The exact relaxation behavior of u2(t) during RF-OFF is determined by the network R1, C1, L1, R2, C2, L2, and coupling factor k, and thus the unloaded quality factors Q1,unloaded and Q2,unloaded are relevant. However, these quality factors should be as high as possible with respect to a high power transfer efficiency during RF-ON. So the requirements for high power efficiency and fast RF-relaxation during RF-OFF in an ASK scheme are contradicting each other.

One way to address this problem is to decrease the quality factor in the transmitter resonant circuit during RF-OFF so that each rf data pulse will end with a more rapid decrease in pulse amplitude. One specific embodiment of a signal transfer link is shown in FIG. 5, which is a system for amplitude shift keying (ASK) transfer of rf data pulses. Block 501 represents the inductive signal transfer link. Block 501 includes an external series-tuned resonant transmitter circuit for transmitting the rf data pulses using ASK, and an implanted parallel-tuned receiver module for receiving the rf data pulses. The input node 502 is connected to a network composed of a switching pair 503 and 504, resistor 505 and switch 506. During state RF-ON, switch 506 is open (high impedance), and node 502 is switched between ground potential and supply voltage VDD by means of switching pair 503 and 504. This causes a rectangular voltage at radio frequency, and such an operating mode is usually designated as a class D switching paradigm. During state RF-OFF, switches 503 and 504 are open, and switch 506 is closed. Now RD series damping resistor 505 is connected to R1 in series, which means a considerable reduction of the transmitter quality factor. This reduction of the quality factor for the transmitter resonant circuit at the end of each rf data pulse accelerates the decay of the RF amplitude in the receiver resonant circuit so as to minimize the time required for the trailing edge of the pulse to rapidly decrease back to baseline.

A quantitative analysis for the circuit in FIG. 5 has been carried out with specifications as summarized in Table 1. The simulations are based on a state space model with a computation time increment of 0.5 ns. The RF frequency is 10 MHz, resulting in T=100 ns. Simulation results are shown in FIG. 6A-C where the upper traces depict signal state. For STATE=HIGH, the class D driver produces an RF-signal (state RF-ON), and for STATE=LOW, the input of the transmitter series circuit is connected to RD (state RF-OFF). Here, a self-clocking bit format with bit duration of 2 μs is assumed. Note that the shortest possible duration for RF-ON is 1 μs, which contains exactly 10 RF cycles.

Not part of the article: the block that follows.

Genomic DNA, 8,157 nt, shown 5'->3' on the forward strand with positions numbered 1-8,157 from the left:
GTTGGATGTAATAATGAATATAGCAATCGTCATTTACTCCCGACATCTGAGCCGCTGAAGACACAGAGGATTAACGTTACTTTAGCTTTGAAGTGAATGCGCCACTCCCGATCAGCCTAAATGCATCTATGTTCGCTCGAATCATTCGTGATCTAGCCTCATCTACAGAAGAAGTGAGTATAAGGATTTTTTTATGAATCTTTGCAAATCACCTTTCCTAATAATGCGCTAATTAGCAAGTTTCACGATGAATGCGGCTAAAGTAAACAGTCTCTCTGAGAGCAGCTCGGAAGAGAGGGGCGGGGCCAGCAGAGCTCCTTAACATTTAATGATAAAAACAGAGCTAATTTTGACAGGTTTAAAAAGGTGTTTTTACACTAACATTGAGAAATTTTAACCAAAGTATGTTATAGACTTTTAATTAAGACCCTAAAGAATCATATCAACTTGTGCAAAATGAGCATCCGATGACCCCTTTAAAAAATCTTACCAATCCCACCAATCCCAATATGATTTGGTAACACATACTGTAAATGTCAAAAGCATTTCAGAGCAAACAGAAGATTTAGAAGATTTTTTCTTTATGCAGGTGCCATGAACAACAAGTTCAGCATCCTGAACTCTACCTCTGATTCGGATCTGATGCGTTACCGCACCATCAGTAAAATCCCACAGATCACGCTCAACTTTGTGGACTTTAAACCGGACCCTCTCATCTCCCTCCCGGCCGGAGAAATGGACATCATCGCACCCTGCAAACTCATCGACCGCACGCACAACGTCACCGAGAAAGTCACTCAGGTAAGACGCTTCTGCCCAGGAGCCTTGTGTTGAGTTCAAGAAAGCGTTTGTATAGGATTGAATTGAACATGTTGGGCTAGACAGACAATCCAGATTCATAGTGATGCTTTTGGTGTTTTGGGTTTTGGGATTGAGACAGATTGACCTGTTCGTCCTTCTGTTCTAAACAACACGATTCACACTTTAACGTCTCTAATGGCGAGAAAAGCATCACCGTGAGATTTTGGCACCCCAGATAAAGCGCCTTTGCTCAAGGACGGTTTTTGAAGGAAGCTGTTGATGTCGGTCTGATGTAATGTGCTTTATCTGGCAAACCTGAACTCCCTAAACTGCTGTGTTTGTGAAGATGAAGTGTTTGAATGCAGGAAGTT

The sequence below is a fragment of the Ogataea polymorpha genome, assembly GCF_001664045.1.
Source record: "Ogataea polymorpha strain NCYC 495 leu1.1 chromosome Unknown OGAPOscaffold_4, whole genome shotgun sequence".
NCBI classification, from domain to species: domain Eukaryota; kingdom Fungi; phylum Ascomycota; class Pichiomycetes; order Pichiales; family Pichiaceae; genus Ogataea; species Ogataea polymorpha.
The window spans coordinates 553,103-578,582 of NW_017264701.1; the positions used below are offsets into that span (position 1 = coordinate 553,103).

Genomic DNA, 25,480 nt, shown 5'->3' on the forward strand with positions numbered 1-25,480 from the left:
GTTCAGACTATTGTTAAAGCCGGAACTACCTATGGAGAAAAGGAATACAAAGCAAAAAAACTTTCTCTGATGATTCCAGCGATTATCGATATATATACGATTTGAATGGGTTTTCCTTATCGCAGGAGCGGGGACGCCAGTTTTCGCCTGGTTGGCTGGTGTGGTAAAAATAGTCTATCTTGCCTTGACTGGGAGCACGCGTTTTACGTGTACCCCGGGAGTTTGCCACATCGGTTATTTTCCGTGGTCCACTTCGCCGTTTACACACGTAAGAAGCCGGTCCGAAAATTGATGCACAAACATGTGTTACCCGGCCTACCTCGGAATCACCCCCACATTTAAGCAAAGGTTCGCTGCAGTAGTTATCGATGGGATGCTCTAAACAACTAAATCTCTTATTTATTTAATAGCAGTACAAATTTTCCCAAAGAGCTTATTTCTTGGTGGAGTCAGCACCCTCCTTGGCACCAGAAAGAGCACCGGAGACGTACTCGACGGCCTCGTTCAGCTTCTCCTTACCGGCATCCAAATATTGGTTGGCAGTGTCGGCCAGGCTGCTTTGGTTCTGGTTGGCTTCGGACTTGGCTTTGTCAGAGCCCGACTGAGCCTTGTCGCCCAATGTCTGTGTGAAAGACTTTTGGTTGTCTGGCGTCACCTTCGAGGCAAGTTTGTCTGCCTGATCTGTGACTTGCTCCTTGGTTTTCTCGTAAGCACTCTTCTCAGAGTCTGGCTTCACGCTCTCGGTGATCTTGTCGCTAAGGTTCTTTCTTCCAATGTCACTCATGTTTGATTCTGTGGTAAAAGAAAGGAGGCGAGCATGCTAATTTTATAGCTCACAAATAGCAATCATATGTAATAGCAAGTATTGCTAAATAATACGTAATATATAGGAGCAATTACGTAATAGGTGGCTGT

TABLE 1
Circuit Specifications
k 0.2
VDD 3 V
L1 2.70 μH
L2 0.85 μH
C1 82 pF
C2 260 pF
CA 10 nF
CB 10 nF
R1 2 Ω
R2 2100 Ω
Rdiode 40 Ω
Rdc 10

Further simulations have been computed for different values of RD at a coupling of k=0.2. FIG. 6A shows the result for RD=0. Obviously, during periods STATE=0, the amplitude of u2(t) is decaying quite slowly and the decay is superimposed by a typical beat effect. Energy is oscillating between the transmitter and receiver resonant circuits with a beat frequency of about 2 MHz. Although the data structure can be identified visually, data detection by means of an electronic circuit cannot be easily achieved.

If the damping resistor is set to RD→∞ as shown in FIG. 6B, the beat effect disappears. In this case, the receiver resonant circuit relaxes as if it was not coupled to the transmitter because the current in the transmitter is forced to zero. Thus the behavior of a 2nd order system is observed, i.e., the amplitude of u2(t) decays exponentially according to the time constant of the unloaded receiver circuit L2, C2, R2. The waveform u2(t) here is less complex as compared to FIG. 6A. Note that the decay for RD→∞ is independent of coupling factor k, which might be an important feature for subsequent data decoding stages. For example, in a cochlear implant system this is an important criterion because the data decoding should be insensitive the mutual coil positions.

FIG. 6C shows the case for RD=150Ω. Voltage u2(t) clearly outperforms FIGS. 6A and 6B, decaying comparatively fast at the end of each rf data pulse. Thus u2(t) is very well suited for data decoding.

One intrinsic advantage of embodiments such as the one shown in FIG. 5 is that many components of the external system can be integrated onto a single microchip, and thus power consumption and system size can be kept very small. Also, an rf generator (not shown in FIG. 5) to drive switches 503 and 504 during RF-ON can easily be integrated onto such a microchip. The performance of switches 503 and 504 is of particular importance: the ON-resistances typically should not exceed 1Ω, and the gate capacitances should be smaller than 10 pF. However, such characteristics can be achieved with existing technologies such as, e.g., 0.35 μm CMOS. In many signal transfer link applications, it may also be important that switches 503 and 504 are not closed simultaneously during RF-ON. Otherwise, very large currents can flow through the switches which dramatically enhance the power consumption and may damage circuit components.

Although various exemplary embodiments of the invention have been disclosed, it should be apparent to those skilled in the art that various changes and modifications can be made which will achieve some of the advantages of the invention without departing from the true scope of the invention.

Referenced by
Citing PatentFiling datePublication dateApplicantTitle
US20100190436 *Aug 25, 2009Jul 29, 2010Qualcomm IncorporatedConcurrent wireless power transmission and near-field communication
Classifications
U.S. Classification375/300, 375/320
International ClassificationH03C1/52
Cooperative ClassificationH04B5/0031, A61B5/076, H04B5/0037, H04B5/0025
European ClassificationH04B5/00P
Legal Events
DateCodeEventDescription
Oct 5, 2007ASAssignment
Owner name: MED-EL ELEKTROMEDIZINISCHE GERAETE GMBH, AUSTRIA
Free format text: ASSIGNMENT OF ASSIGNORS INTEREST;ASSIGNOR:ZIERHOFER, CLEMENS M.;REEL/FRAME:019925/0343
Effective date: 20070315